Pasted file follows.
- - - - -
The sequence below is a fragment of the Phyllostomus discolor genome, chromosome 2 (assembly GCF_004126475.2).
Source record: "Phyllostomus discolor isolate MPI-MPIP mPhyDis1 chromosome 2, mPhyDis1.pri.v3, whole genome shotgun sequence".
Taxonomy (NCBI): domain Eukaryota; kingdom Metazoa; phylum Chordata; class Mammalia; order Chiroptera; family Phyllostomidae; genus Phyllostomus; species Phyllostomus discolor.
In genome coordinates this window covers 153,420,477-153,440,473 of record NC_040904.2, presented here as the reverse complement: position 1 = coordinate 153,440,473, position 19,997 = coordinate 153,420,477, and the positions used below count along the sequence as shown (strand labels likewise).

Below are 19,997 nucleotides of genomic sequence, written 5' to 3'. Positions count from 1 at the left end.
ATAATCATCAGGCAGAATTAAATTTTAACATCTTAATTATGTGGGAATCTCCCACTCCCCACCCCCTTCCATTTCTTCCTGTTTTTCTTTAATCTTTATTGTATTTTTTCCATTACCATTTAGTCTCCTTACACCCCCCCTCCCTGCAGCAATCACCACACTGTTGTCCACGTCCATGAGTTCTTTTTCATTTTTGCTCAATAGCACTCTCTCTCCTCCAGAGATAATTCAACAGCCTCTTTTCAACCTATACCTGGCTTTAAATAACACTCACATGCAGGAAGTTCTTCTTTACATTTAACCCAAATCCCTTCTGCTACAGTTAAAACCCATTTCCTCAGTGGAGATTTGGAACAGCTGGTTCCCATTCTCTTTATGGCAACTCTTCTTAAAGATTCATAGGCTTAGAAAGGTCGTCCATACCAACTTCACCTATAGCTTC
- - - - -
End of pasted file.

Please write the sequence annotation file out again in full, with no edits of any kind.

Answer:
The sequence below is a fragment of the Phyllostomus discolor genome, chromosome 2 (assembly GCF_004126475.2).
Source record: "Phyllostomus discolor isolate MPI-MPIP mPhyDis1 chromosome 2, mPhyDis1.pri.v3, whole genome shotgun sequence".
Taxonomy (NCBI): domain Eukaryota; kingdom Metazoa; phylum Chordata; class Mammalia; order Chiroptera; family Phyllostomidae; genus Phyllostomus; species Phyllostomus discolor.
In genome coordinates this window covers 153,420,477-153,440,473 of record NC_040904.2, presented here as the reverse complement: position 1 = coordinate 153,440,473, position 19,997 = coordinate 153,420,477, and the positions used below count along the sequence as shown (strand labels likewise).

Below are 19,997 nucleotides of genomic sequence, written 5' to 3'. Positions count from 1 at the left end.
ATAATCATCAGGCAGAATTAAATTTTAACATCTTAATTATGTGGGAATCTCCCACTCCCCACCCCCTTCCATTTCTTCCTGTTTTTCTTTAATCTTTATTGTATTTTTTCCATTACCATTTAGTCTCCTTACACCCCCCCTCCCTGCAGCAATCACCACACTGTTGTCCACGTCCATGAGTTCTTTTTCATTTTTGCTCAATAGCACTCTCTCTCCTCCAGAGATAATTCAACAGCCTCTTTTCAACCTATACCTGGCTTTAAATAACACTCACATGCAGGAAGTTCTTCTTTACATTTAACCCAAATCCCTTCTGCTACAGTTAAAACCCATTTCCTCAGTGGAGATTTGGAACAGCTGGTTCCCATTCTCTTTATGGCAACTCTTCTTAAAGATTCATAGGCTTAGAAAGGTCGTCCATACCAACTTCACCTATAGCTTC